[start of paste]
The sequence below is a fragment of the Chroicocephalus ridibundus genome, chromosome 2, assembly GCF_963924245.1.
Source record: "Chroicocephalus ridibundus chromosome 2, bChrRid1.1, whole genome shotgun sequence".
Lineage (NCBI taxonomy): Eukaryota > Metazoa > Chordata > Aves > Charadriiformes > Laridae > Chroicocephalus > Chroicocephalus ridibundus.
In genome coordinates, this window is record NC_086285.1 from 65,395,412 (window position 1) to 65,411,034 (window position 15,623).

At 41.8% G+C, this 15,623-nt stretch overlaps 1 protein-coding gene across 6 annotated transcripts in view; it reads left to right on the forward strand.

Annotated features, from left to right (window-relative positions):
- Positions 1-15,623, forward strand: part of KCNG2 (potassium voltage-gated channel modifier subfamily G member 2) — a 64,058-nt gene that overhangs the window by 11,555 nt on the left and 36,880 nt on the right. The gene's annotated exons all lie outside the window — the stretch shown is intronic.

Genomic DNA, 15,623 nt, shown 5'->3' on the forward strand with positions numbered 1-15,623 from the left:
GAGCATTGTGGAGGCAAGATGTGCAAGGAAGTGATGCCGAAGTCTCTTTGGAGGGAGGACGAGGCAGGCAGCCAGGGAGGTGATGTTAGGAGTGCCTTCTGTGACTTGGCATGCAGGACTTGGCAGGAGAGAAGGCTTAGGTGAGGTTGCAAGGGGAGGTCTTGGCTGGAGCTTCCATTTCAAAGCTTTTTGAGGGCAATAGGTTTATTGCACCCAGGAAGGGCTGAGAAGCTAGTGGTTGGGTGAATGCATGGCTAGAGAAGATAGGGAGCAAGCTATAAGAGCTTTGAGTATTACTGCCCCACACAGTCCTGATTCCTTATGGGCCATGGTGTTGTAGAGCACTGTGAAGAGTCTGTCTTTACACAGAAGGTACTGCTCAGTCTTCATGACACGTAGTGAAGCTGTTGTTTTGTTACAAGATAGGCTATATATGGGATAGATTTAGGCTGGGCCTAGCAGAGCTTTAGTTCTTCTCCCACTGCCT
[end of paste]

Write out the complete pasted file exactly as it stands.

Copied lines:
The sequence below is a fragment of the Chroicocephalus ridibundus genome, chromosome 2, assembly GCF_963924245.1.
Source record: "Chroicocephalus ridibundus chromosome 2, bChrRid1.1, whole genome shotgun sequence".
Lineage (NCBI taxonomy): Eukaryota > Metazoa > Chordata > Aves > Charadriiformes > Laridae > Chroicocephalus > Chroicocephalus ridibundus.
In genome coordinates, this window is record NC_086285.1 from 65,395,412 (window position 1) to 65,411,034 (window position 15,623).

At 41.8% G+C, this 15,623-nt stretch overlaps 1 protein-coding gene across 6 annotated transcripts in view; it reads left to right on the forward strand.

Annotated features, from left to right (window-relative positions):
- Positions 1-15,623, forward strand: part of KCNG2 (potassium voltage-gated channel modifier subfamily G member 2) — a 64,058-nt gene that overhangs the window by 11,555 nt on the left and 36,880 nt on the right. The gene's annotated exons all lie outside the window — the stretch shown is intronic.

Genomic DNA, 15,623 nt, shown 5'->3' on the forward strand with positions numbered 1-15,623 from the left:
GAGCATTGTGGAGGCAAGATGTGCAAGGAAGTGATGCCGAAGTCTCTTTGGAGGGAGGACGAGGCAGGCAGCCAGGGAGGTGATGTTAGGAGTGCCTTCTGTGACTTGGCATGCAGGACTTGGCAGGAGAGAAGGCTTAGGTGAGGTTGCAAGGGGAGGTCTTGGCTGGAGCTTCCATTTCAAAGCTTTTTGAGGGCAATAGGTTTATTGCACCCAGGAAGGGCTGAGAAGCTAGTGGTTGGGTGAATGCATGGCTAGAGAAGATAGGGAGCAAGCTATAAGAGCTTTGAGTATTACTGCCCCACACAGTCCTGATTCCTTATGGGCCATGGTGTTGTAGAGCACTGTGAAGAGTCTGTCTTTACACAGAAGGTACTGCTCAGTCTTCATGACACGTAGTGAAGCTGTTGTTTTGTTACAAGATAGGCTATATATGGGATAGATTTAGGCTGGGCCTAGCAGAGCTTTAGTTCTTCTCCCACTGCCT